As a primary care physician with strong public health and clinical research roots, and as a politically engaged mom with serious concerns about our kids' futures, it made perfect sense to take our kids to the March 24th March for Our Lives Boston.
One complication: Hubby and I have been shielding them from the news, especially school shootings news. Babyboy is extremely sensitive to the topic of death, dying, and violence. He'll have "bad memories" for weeks after hearing or witnessing something along gun violence lines. This may be a normal little kid thing rather than an autism thing; they're only seven and six years old, after all.
Given all of this, it was actually very difficult to explain why were marching.
The Women's March and the March for Science were so, so much easier! Yesterday, Hubby and I found ourselves searching for explanatory phrases that didn't include references to school shooting deaths or the words "being shot" or "being killed". We ended up stammering, stumbling, and not successfully conveying the point.
Many organizations have offered guidance on how to talk to little kids about tragic events and disasters, such as the American Academy of Pediatrics and the American Psychological Institution. Major news outlets regularly publish advice about talking to children specifically about school shootings (which is definitely a statement about the states of affairs in this country). Two recent articles on TODAY.com and Cnn.com are actually pretty helpful.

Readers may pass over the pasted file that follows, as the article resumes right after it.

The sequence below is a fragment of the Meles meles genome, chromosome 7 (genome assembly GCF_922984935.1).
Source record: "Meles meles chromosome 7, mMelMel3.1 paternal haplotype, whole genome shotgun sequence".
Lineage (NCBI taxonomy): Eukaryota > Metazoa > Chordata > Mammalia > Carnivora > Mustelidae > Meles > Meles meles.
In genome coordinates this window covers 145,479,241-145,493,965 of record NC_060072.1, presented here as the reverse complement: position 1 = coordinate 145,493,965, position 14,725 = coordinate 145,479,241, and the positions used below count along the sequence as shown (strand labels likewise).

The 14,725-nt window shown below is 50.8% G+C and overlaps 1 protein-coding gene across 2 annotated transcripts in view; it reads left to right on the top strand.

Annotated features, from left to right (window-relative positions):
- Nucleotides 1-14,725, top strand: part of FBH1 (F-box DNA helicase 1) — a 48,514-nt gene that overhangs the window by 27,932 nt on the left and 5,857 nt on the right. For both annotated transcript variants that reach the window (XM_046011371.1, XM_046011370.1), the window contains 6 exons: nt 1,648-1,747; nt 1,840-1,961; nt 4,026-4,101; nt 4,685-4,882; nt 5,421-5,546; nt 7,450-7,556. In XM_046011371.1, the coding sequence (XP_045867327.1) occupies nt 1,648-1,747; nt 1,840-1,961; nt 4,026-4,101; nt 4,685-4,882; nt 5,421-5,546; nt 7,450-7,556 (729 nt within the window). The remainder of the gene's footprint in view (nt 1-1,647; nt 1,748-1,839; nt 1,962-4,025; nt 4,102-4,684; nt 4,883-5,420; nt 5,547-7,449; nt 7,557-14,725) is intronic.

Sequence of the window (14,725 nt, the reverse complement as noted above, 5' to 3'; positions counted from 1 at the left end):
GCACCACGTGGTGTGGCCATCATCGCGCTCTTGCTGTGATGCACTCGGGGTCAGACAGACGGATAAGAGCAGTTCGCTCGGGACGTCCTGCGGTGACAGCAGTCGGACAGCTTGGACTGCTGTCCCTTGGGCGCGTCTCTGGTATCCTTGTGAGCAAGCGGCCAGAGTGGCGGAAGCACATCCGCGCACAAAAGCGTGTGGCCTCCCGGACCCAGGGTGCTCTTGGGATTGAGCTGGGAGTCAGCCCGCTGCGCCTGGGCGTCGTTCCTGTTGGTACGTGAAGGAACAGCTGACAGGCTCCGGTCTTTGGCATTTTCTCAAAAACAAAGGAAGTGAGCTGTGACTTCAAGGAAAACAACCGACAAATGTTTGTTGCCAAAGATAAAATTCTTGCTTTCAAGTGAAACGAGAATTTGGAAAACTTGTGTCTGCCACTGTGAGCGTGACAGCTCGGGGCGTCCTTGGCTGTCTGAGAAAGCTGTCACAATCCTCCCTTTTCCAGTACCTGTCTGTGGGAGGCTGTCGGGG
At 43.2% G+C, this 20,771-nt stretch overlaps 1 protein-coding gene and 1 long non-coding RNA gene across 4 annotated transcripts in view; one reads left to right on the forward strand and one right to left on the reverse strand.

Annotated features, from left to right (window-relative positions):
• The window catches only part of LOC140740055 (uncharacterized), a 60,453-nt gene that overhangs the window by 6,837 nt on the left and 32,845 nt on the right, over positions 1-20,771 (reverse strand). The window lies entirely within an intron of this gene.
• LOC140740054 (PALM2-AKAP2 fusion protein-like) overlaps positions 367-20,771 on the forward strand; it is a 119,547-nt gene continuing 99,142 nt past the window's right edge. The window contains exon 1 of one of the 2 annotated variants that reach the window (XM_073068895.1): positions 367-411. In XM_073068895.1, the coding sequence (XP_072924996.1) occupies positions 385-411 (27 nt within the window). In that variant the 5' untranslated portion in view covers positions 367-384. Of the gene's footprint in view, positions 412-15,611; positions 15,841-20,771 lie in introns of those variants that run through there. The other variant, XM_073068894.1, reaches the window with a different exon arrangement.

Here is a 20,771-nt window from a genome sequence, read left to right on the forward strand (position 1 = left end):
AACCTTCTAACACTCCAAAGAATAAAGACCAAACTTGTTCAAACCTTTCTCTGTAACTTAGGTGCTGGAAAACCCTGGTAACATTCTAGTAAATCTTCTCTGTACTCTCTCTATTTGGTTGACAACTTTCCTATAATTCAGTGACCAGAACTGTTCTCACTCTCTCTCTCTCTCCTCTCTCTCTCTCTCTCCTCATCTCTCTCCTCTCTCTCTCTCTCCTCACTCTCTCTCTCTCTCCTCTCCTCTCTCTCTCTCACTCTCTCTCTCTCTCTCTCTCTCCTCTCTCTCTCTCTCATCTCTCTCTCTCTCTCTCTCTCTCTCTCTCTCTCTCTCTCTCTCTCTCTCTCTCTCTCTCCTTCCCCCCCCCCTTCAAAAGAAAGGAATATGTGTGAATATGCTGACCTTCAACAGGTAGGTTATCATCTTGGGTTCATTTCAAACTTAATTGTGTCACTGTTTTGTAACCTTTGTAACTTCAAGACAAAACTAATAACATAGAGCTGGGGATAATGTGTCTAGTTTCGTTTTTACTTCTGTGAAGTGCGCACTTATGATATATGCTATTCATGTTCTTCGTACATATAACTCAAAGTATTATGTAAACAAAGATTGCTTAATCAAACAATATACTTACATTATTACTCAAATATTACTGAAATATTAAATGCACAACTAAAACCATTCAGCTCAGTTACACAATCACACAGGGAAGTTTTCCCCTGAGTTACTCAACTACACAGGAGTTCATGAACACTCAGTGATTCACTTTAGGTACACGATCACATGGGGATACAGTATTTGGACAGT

So, this is something we clearly need to work on, as the kids' school runs lockdown drills and the #GunControlNow, #Enough, #Gunsense, and #MomsDemandAction movements spur debate and action.
Regardless, their taking part in a massive live social change movement is a powerful lesson. We emphasized that in many other countries, citizens aren't allowed to gather and protest, that we are very lucky to have this privilege, and we have to use it.
Overall, I'm glad that we took them and that they got to see freedom of speech, political activism, public health awareness, and social altruism, all at once and in person.